In response to the sudden influx of visitors, the once deserted shops which fronted the narrow and winding main street had thrown open their creaking doors to sell all sorts of arts and crafts.
The area surrounding Tindley had always been a haunt for artists because of its peaceful beauty. But before this new local market had become available they'd had to sell their wares to shopkeepers situated in the more popular tourist towns over on the coast.
Suddenly, it wasn't just pies which attracted visitors, but unique items of pottery and leather goods, wood and home crafts.
In further response to this popularity, even more businesses had opened, offering Devonshire teas and take-away food. Tindley now also boasted a couple of quite good restaurants, and a guest house filled most weekends with Sydney escapees who liked horse-riding and bush walks as well as just sitting on a wide verandah, soaking up the valley views.
Over a period of five years Tindley had been resurrected from being almost a ghost town into a thriving little community with a bustling economy. Enough to support two doctors. Jason had bought into old Doc Brandewilde's general practice five months ago, and hadn't regretted it for a moment.
Admittedly, he'd taken a while to settle to the slower pace after working twelve-hour days in a gung-ho bulk-billing surgery in Sydney. He'd found it difficult at first to resist the automatic impulse to hurry consultations. Old habits did die hard.
Now, he could hardly imagine spending less than fifteen minutes to treat and diagnose a patient. They were no longer nameless faces, but people he knew and liked, people like Florrie, here. Having a warm, friendly chat was a large part of being a family doctor in the country.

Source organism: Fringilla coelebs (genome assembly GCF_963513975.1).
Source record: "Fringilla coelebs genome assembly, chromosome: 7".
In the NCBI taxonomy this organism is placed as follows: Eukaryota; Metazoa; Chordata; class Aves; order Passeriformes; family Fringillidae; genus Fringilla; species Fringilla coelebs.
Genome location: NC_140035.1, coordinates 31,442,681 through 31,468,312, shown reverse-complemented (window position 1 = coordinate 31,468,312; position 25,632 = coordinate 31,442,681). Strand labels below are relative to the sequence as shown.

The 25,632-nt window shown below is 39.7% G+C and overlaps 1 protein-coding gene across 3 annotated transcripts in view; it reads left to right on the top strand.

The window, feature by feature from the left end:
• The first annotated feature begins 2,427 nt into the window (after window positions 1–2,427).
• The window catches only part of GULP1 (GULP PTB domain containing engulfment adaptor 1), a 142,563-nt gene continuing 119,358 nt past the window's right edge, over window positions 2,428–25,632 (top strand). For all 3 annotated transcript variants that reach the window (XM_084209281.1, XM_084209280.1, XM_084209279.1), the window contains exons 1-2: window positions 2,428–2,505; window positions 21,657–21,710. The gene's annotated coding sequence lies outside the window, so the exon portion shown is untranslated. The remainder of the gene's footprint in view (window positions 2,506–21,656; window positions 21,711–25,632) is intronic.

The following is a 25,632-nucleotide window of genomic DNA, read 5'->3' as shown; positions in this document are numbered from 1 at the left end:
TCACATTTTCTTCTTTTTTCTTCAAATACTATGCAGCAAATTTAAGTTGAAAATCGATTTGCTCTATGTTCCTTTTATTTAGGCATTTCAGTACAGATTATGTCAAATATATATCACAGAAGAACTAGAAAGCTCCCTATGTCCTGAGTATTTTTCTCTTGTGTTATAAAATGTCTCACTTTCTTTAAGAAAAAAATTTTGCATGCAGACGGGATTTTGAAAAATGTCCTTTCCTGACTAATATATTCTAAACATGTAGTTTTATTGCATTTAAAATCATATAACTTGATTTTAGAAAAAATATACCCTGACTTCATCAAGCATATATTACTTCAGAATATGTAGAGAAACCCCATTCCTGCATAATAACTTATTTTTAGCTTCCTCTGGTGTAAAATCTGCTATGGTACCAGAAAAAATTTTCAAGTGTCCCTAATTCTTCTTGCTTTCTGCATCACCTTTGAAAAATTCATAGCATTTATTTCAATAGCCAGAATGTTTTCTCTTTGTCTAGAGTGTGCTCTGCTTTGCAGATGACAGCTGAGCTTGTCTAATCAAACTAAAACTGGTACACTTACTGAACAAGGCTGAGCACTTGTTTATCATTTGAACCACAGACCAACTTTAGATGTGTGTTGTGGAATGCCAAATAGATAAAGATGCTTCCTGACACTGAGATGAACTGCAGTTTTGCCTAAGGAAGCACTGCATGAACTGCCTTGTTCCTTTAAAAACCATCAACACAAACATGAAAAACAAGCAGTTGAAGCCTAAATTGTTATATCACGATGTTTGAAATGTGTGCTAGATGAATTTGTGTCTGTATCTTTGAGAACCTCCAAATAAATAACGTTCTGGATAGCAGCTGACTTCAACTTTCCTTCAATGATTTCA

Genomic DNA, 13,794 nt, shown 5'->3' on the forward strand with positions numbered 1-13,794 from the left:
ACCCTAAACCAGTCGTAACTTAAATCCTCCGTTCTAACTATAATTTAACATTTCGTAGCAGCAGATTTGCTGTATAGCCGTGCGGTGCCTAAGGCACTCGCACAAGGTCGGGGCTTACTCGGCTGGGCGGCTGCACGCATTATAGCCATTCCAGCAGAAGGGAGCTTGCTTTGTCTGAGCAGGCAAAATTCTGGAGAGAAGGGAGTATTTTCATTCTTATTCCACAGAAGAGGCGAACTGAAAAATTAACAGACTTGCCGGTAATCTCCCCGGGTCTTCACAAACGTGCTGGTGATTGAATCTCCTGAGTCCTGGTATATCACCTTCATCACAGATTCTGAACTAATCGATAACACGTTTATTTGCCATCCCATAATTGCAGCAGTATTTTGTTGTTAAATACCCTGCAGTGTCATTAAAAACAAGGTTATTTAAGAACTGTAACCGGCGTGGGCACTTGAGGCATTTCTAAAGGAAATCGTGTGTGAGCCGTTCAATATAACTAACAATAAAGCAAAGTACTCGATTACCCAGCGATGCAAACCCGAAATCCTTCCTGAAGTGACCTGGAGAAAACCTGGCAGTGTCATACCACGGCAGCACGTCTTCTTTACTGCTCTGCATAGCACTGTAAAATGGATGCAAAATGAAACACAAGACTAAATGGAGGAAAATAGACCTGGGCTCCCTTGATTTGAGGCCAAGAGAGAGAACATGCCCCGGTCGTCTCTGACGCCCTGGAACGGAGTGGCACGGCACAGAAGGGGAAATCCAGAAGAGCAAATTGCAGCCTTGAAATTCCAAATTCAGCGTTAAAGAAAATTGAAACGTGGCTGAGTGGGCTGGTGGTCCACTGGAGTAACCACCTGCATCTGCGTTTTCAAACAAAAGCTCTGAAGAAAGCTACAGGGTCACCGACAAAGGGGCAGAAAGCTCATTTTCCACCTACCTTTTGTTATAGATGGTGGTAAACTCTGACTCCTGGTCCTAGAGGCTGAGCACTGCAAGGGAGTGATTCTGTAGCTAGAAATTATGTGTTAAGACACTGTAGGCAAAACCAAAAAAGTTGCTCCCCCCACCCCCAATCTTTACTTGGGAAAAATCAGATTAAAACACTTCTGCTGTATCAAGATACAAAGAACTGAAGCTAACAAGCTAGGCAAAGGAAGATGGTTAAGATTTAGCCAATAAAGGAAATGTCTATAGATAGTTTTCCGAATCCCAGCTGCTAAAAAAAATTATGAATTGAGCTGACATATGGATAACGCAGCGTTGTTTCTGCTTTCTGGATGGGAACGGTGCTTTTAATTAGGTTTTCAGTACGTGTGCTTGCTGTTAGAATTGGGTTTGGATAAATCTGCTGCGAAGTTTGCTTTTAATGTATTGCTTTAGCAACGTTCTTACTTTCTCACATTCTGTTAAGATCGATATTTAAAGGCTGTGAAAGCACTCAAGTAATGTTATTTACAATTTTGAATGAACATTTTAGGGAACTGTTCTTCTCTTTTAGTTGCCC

The bus started up and slowly moved off, happy faces peering out of the windows.
"I hope Muriel hasn't sold my lunch," Jason said, and Florrie laughed.
"She'd never do that, Doctor. You're her pet customer. She was saying to me just the other day that if she were thirty years younger, you wouldn't have to put up with Martha's matchmaking, because she'd have snapped you up already."
Now Jason laughed, though a little drily. Matchmaking wasn't just Martha Brandewilde's domain. All the ladies in Tindley seemed to have got in on the act, his arrival in town causing much speculation among its female population. Apparently, it wasn't often that an attractive unattached bachelor under forty took up residence there. At only thirty, and better looking than average, he was considered ripe and ready for matching.